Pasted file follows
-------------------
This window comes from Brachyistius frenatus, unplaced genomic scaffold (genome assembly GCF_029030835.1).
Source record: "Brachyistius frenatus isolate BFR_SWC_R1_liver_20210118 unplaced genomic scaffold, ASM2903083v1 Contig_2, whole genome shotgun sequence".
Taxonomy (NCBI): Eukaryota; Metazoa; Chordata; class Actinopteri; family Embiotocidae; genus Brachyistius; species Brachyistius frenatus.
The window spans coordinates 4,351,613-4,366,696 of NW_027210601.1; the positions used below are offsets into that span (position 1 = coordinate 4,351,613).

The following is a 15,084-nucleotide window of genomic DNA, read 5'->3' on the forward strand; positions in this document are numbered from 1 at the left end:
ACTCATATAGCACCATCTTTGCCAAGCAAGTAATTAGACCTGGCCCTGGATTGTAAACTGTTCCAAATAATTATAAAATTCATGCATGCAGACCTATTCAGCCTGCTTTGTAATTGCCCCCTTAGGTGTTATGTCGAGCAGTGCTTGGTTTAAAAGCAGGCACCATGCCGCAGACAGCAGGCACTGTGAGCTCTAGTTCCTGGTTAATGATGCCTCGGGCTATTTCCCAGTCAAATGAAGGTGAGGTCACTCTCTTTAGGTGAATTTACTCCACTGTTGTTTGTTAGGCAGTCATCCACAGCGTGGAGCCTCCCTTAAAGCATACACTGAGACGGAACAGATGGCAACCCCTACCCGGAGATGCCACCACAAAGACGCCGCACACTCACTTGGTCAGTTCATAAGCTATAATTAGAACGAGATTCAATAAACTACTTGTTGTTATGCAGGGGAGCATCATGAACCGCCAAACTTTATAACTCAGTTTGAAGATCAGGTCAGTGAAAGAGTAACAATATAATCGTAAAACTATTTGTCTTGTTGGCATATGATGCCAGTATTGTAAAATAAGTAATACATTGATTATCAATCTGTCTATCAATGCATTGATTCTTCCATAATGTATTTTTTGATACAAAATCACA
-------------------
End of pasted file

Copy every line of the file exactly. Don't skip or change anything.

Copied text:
This window comes from Brachyistius frenatus, unplaced genomic scaffold (genome assembly GCF_029030835.1).
Source record: "Brachyistius frenatus isolate BFR_SWC_R1_liver_20210118 unplaced genomic scaffold, ASM2903083v1 Contig_2, whole genome shotgun sequence".
Taxonomy (NCBI): Eukaryota; Metazoa; Chordata; class Actinopteri; family Embiotocidae; genus Brachyistius; species Brachyistius frenatus.
The window spans coordinates 4,351,613-4,366,696 of NW_027210601.1; the positions used below are offsets into that span (position 1 = coordinate 4,351,613).

The following is a 15,084-nucleotide window of genomic DNA, read 5'->3' on the forward strand; positions in this document are numbered from 1 at the left end:
ACTCATATAGCACCATCTTTGCCAAGCAAGTAATTAGACCTGGCCCTGGATTGTAAACTGTTCCAAATAATTATAAAATTCATGCATGCAGACCTATTCAGCCTGCTTTGTAATTGCCCCCTTAGGTGTTATGTCGAGCAGTGCTTGGTTTAAAAGCAGGCACCATGCCGCAGACAGCAGGCACTGTGAGCTCTAGTTCCTGGTTAATGATGCCTCGGGCTATTTCCCAGTCAAATGAAGGTGAGGTCACTCTCTTTAGGTGAATTTACTCCACTGTTGTTTGTTAGGCAGTCATCCACAGCGTGGAGCCTCCCTTAAAGCATACACTGAGACGGAACAGATGGCAACCCCTACCCGGAGATGCCACCACAAAGACGCCGCACACTCACTTGGTCAGTTCATAAGCTATAATTAGAACGAGATTCAATAAACTACTTGTTGTTATGCAGGGGAGCATCATGAACCGCCAAACTTTATAACTCAGTTTGAAGATCAGGTCAGTGAAAGAGTAACAATATAATCGTAAAACTATTTGTCTTGTTGGCATATGATGCCAGTATTGTAAAATAAGTAATACATTGATTATCAATCTGTCTATCAATGCATTGATTCTTCCATAATGTATTTTTTGATACAAAATCACA